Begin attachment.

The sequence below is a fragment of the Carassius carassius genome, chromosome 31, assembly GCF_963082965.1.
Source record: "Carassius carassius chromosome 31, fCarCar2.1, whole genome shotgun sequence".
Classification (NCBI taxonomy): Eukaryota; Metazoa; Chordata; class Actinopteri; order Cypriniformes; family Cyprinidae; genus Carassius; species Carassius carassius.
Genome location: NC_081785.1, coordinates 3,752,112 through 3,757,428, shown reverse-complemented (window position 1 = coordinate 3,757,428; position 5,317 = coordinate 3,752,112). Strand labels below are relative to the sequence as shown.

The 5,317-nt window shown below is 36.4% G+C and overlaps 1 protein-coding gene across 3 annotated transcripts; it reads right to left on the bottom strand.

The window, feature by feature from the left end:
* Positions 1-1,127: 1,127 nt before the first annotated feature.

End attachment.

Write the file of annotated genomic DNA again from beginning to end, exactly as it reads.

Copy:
The sequence below is a fragment of the Carassius carassius genome, chromosome 31, assembly GCF_963082965.1.
Source record: "Carassius carassius chromosome 31, fCarCar2.1, whole genome shotgun sequence".
Classification (NCBI taxonomy): Eukaryota; Metazoa; Chordata; class Actinopteri; order Cypriniformes; family Cyprinidae; genus Carassius; species Carassius carassius.
Genome location: NC_081785.1, coordinates 3,752,112 through 3,757,428, shown reverse-complemented (window position 1 = coordinate 3,757,428; position 5,317 = coordinate 3,752,112). Strand labels below are relative to the sequence as shown.

The 5,317-nt window shown below is 36.4% G+C and overlaps 1 protein-coding gene across 3 annotated transcripts; it reads right to left on the bottom strand.

The window, feature by feature from the left end:
* Positions 1-1,127: 1,127 nt before the first annotated feature.